There was a lot of skepticism over the Litecoin Cash fork (LCC). However, the fork ended up being real, and the price of LCC has already hit $5.50 netting Litecoin (LTC) holders $55 per LTC held. Even as I write this the price is rising.
NOTE: New coins tend to have very volatile prices out of the gate. The price could rise drastically or fall to very low levels. No one knows what will happen. I won’t be shocked to see $1 LCC, and I won’t be shocked to see $10 LCC [update: it almost reached $10, but the market is very thin right now and subject to pumping and dumping; careful buying LCC until the price steadies out]. Of course, with all of that noted, anything greater than $0 is a win for LTC holders.
Or, at least the above is a simple version of the truth.
The process is complicated. You must claim your LCC and then trade it for that price on YoBit. Getting $55 requires some very specific steps to claim and trade your Litecoin Cash and requires you to be in the wallet where you were in control of your Litecoin keys before the fork. Get details on the Litecoin Cash fork here.
Still, this should serve as a reminder to us that being overly skeptical of cryptocurrency forks is almost always a bad move (just like following best practices like moving your balance before you claim the forked coin are always good moves).
As the fork approached, crypto users were split into two groups.
- Group 1, including us, said, “let’s assume the fork is real and hold Litecoin if it is a coin we would invest in any way. We have little risk here aside from a temporary dip in Litecoin’s price following the fork.”
- Group 2, said, “I know Litecoin Cash is fake or a scam for sure, because [insert reason here], therefore I will sell Litecoin before the fork as I assume the price will decline immediately after the fork.”
Those who assumed the fork was fake and sold their Litecoin or didn’t keep it in a wallet where they controlled their private keys missed out on, or have potentially missed out on, some valuable forked coins.
Meanwhile, those who took a chance now have 10 Litecoin Cash for every 1 Litecoin they held.
Sure, it could have turned out that the fork was fake, and the price dipped afterward, but this wasn’t the case, and it would have likely only been the case if the fork wasn’t legit.
Since there was zero risk involved in simply holding Litecoin aside from the risk of temporary price fluctuations and since Litecoin Cash had a site and GitHub and press release, we could be fairly confident that holding Litecoin you would have held anyways was a solid move in this case. And in general, this tends to be true for most events like this.
The reality is, this tends to be the same story for every fork. There will always be a group of doubters who tell everyone that they “know for sure” the fork isn’t real because of X reason. However, a majority of the time the fork ends up being real (especially true when the fork has things like a website, active Twitter, GitHub, etc.).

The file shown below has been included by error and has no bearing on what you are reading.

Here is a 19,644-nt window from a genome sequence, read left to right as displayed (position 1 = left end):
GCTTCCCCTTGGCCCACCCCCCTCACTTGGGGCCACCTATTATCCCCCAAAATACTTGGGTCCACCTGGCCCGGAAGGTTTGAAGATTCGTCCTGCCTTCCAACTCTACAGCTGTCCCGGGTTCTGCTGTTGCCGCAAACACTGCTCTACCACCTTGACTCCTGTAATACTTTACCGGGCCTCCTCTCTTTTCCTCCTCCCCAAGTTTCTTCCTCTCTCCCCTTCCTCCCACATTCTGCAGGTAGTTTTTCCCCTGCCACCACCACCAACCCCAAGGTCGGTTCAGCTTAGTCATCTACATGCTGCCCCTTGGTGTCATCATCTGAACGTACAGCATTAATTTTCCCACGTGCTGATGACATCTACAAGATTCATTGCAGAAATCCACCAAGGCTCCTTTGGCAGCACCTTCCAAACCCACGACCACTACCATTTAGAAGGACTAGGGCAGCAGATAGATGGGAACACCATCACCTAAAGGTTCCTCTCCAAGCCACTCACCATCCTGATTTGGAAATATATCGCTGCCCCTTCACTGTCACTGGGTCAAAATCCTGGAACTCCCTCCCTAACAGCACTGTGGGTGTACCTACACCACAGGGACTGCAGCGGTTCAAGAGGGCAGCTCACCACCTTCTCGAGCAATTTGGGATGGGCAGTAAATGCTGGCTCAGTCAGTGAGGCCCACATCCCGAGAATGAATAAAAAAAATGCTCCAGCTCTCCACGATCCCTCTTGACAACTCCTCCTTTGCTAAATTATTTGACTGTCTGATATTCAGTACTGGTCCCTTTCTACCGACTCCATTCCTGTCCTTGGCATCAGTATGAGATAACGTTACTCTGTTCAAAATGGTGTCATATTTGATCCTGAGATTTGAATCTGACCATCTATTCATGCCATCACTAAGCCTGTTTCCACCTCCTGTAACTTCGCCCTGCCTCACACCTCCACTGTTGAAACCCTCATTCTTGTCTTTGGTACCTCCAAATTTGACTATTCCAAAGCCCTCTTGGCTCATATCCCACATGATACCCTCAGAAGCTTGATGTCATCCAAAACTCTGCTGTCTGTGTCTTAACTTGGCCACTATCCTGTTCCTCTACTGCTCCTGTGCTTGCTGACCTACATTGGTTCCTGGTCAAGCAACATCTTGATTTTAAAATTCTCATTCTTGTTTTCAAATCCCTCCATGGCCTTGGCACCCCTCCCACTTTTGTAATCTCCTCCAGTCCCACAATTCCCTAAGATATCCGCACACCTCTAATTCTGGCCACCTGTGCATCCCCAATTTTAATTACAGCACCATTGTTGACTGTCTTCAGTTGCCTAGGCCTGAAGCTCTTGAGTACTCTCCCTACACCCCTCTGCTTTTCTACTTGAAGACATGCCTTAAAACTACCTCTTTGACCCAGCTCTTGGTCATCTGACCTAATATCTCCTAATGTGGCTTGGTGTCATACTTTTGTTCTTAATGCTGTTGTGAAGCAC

Will Litecoin Cash end up being a quality project that is widely embraced? Who knows? That is the same story for other forks as well.
However, if you are going to invest in a coin anyway, as a rule of thumb, you should always assume forks are real, ignore short-term price fluctuations, and prepare for any event. The last thing you want to do is panic sell your Litecoin, Bitcoin, etc. right before a fork because of some FUD spread on social media that gets you spooked about a fake or scam fork.
We do our best on our site to check out the Github site, Twitter, etc. of a planned fork. This is “doing research.” If the devs have gone through the trouble of creating these things, it is a good bet to assume the fork is going to be real. Sure, creating a malicious wallet and fake news can be profitable, but creating an actual fork that is even moderately successful is WAY more profitable (thus, even devs without pure intentions tend to go this route).
This is worth stressing because it is likely that we will see many more forks in the history of crypto. At each fork, you’ll need to decide which group you align with. If you align with the doubters every time, you’ll miss out on all the real and legit forks. If you align with the optimists, then the worst case is you suffer through a temporary price dip as your favorite coin sees a sell-off after the fork that didn’t end up being real.
I wouldn’t say rushing into a coin over a fork is the right move, I would only say that holding a coin you would otherwise hold is the right move and getting spooked over rumors of a fork being “fake” or “a scam” is the wrong move.
TIP: I would not suggest FOMO buying lots of Litecoin Cash out of the gate. Let the price even out before creating a substantial position. Likewise, if you get free coins, consider not selling your whole stack. If the coin ends up being like Bitcoin Cash, no price now is going to be as good as the one you can get down the road as a seller, but the price might be decent as a buyer. If it ends up being like Bitcoin Gold, then it could work the other way around. We don’t have a crystal ball, so taking a middle ground approach and incrementally selling or buying is a good move if you decide to even enter the market out of the gate at all.
The moral: No one can see the future. Since that is true, it is best to assume all forks are real and to hold coins you would otherwise hold long term. Meanwhile, if you are only in a coin for short-term gains, you have more considerations. It is common for forks to be real, but it is also common for prices to fluctuate before and after a fork. Still, there is very little to be gained from assuming all forks are fake based on rumors on social media. Historically speaking those who listen to fork FUD have seen the short end of the stick more often than the optimists (Bitcoin’s forks being the best example of this… and this Litecoin Cash fork being yet another example).